This May will see one of the most dramatic full Moons of the year so far – and depending where in the world you are, you may even see a 'Blood Moon'
A Super Flower Moon will rise this May. It's set to be one of the largest and brightest full Moons of the year so far.
This month is set to be even more special if you live in western parts of the Americas, Australia, New Zealand or Eastern Asia. That's because a lunar eclipse is set to occur in these regions.
The eclipse could turn the Moon a distinctive reddish colour, giving moongazers the chance to see a 'blood Moon'.
If you're confused by all these names, or just want to know when to see and photograph the supermoon, read on!
We want to see your best photos of the Moon this May! Click here to upload and share your photo, or tag Royal Museums Greenwich on Instagram or Twitter with the hashtag #MySupermoon and get your shot featured online.
The best photographer will win a copy of the Insight Investment Astronomy Photographer of the Year catalogue and Moongazing: Beginner's Guide to Exploring The Moon. Five runners-up will receive a copy of Moongazing.
In the UK, May's full Moon will rise on 26 May. It will technically be at its fullest at 12.13pm BST in the middle of the day, but as long as you're out after dark on the 25 or 26 May you'll be able to enjoy the Super Flower Moon in all its glory.
Check the full Moon calendar
Now, if you happen to be watching the skies from Australia, parts of the western United States, South America or in South-East Asia, this month's supermoon also coincides with a lunar eclipse.
Over several hours, the Moon will pass through the Earth's shadow, causing it to darken and even become reddish in colour.
People sometimes refer to a lunar eclipse as a ‘blood moon’ because of the way the Moon can turn a deep coppery red. This colour is due to sunlight filtering through Earth's atmosphere; how red it actually turns depends on the state of dust in the Earth's atmosphere.
So, if you're in a part of the world where the eclipse is visible, you'll be able to say you've seen a 'Super Flower Blood Moon'. Make sure you send those of us here in the UK a photograph.
The basics of photographing the Moon are the same whether you're using a phone, compact camera or SLR.
Choose a location that allows an unobstructed view of the Moon for several hours, and try to set up away from buildings and other sources of light.
If you want to focus just on the Moon, you'll need a telephoto lens or telescope. These aren't necessary if you're trying for more of a landscape photograph, but just remember that if you want to include specific landmarks or features then you'll need to plan ahead for the best shot.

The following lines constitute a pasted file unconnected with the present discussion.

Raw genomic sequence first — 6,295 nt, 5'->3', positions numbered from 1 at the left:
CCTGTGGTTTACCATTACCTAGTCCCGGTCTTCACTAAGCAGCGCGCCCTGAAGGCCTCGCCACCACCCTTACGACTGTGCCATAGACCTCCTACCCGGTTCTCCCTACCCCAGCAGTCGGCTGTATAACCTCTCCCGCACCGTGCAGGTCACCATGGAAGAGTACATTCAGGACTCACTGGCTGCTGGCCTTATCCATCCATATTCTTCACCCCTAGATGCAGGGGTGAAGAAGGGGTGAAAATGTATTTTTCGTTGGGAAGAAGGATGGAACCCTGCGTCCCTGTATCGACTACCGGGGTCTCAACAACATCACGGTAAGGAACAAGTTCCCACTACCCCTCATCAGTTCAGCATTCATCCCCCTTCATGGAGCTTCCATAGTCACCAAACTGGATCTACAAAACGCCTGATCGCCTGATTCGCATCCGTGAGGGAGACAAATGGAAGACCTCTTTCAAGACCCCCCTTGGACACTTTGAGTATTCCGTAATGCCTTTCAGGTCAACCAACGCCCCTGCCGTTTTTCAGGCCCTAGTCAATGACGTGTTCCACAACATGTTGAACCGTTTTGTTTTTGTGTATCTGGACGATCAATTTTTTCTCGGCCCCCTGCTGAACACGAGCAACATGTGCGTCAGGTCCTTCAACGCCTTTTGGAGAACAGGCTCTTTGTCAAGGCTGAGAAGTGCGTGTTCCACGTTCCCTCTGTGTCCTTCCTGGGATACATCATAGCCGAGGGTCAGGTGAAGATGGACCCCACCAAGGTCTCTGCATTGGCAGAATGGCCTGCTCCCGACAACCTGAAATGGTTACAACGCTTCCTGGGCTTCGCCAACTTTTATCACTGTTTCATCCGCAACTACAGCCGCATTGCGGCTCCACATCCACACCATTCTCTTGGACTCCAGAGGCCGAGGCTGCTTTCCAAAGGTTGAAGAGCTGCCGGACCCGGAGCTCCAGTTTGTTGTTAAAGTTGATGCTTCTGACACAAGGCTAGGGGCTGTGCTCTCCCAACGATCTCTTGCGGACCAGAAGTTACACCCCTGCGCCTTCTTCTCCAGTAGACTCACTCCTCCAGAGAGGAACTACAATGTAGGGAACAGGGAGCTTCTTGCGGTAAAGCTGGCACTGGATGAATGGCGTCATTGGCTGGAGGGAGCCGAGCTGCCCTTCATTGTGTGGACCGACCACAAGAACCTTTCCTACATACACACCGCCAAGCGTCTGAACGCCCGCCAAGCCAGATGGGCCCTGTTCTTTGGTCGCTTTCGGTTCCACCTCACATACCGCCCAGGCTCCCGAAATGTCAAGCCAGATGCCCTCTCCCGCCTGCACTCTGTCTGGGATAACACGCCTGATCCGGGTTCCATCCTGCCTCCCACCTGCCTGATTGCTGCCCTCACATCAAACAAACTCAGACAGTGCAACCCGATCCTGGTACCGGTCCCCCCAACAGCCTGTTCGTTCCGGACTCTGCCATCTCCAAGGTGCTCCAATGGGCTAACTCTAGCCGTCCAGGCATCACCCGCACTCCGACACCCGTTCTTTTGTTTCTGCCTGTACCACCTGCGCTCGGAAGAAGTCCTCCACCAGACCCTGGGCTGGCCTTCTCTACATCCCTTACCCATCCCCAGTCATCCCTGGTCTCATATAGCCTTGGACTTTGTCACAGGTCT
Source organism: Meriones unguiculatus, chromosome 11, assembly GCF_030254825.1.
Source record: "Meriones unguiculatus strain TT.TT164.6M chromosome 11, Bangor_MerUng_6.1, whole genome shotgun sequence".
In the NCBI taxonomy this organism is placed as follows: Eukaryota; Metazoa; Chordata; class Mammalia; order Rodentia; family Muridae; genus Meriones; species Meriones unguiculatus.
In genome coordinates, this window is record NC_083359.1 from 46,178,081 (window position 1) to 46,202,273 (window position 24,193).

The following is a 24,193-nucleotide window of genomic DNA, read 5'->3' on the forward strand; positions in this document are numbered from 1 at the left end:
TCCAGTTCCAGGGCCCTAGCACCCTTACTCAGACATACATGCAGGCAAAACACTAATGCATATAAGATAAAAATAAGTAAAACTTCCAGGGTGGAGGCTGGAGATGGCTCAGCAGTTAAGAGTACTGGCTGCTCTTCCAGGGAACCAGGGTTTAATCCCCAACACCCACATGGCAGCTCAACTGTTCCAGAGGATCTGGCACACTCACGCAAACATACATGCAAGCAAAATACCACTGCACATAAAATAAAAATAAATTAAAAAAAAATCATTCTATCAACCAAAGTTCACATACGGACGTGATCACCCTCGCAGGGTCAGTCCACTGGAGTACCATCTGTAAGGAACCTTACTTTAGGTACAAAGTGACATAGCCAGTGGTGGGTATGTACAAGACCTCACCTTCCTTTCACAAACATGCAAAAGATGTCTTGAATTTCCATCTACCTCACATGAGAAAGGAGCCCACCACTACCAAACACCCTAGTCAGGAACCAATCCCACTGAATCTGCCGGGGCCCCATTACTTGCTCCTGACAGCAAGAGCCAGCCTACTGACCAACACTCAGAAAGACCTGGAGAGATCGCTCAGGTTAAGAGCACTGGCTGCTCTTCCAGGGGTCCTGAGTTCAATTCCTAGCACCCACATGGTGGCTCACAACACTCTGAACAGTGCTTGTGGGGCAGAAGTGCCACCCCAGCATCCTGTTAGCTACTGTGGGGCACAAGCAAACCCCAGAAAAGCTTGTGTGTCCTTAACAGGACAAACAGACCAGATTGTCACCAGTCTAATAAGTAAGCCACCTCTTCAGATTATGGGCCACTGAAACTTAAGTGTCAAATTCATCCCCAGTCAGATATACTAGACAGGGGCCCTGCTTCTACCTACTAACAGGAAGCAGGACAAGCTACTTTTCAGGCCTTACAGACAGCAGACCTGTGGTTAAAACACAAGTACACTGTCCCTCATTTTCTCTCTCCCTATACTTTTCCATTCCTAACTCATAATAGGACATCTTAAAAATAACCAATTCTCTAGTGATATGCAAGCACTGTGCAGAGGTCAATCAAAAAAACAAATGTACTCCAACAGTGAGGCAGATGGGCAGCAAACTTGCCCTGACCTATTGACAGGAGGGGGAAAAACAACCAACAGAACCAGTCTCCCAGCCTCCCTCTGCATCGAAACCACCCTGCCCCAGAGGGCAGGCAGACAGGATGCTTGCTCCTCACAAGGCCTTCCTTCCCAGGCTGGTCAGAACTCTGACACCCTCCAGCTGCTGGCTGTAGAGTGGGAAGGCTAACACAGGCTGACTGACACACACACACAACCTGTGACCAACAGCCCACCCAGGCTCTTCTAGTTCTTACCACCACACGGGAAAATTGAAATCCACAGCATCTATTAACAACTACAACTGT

Find out when the Moon will rise and set, work out where in the sky you might want it to be, and pick the perfect spot to capture everything together.
You can also check out this year's shortlisted Moon photos from Insight Investment Astronomy Photographer of the Year for inspiration.
Moon photography tips
Catchy name isn't it? To understand it, we need to break it down.
First, the 'Flower' part: over time, different cultures have given different names to full moons across the lunar calendar. Many of the Moon’s nicknames in popular use today have come to us from Native American cultures.
Many cultures refer to May's full moon as the Flower Moon thanks to the abundant blooming that occurs as spring gets going properly. Other names include the hare moon, the corn planting moon, and the milk moon.
The 'super' part meanwhile tells us that this full Moon is due to be a 'supermoon', when the Moon appears up to 14 per cent bigger and 30 per cent brighter.
That's why this May's full Moon is called a Super Flower Moon: it's both a Flower Moon and a supermoon.
The Moon’s orbit around the Earth is elliptical in shape, and this means that the distance between the Moon and the Earth varies.
The point at which the Moon is closest to the Earth during its orbit is called lunar perigee, and the point at which the Moon is farthest from the Earth is called lunar apogee.
If a full Moon occurs when the Moon is closest to the Earth, it is known as a supermoon. The Moon’s physical size won’t change, but because it will be at its closest to the Earth, it can appear up to 14% bigger and 30% brighter, so it is well worth a look.
Main image: The Moon And the Shard © Mathew Browne, Insight Investment Astronomy Photographer of the Year 2020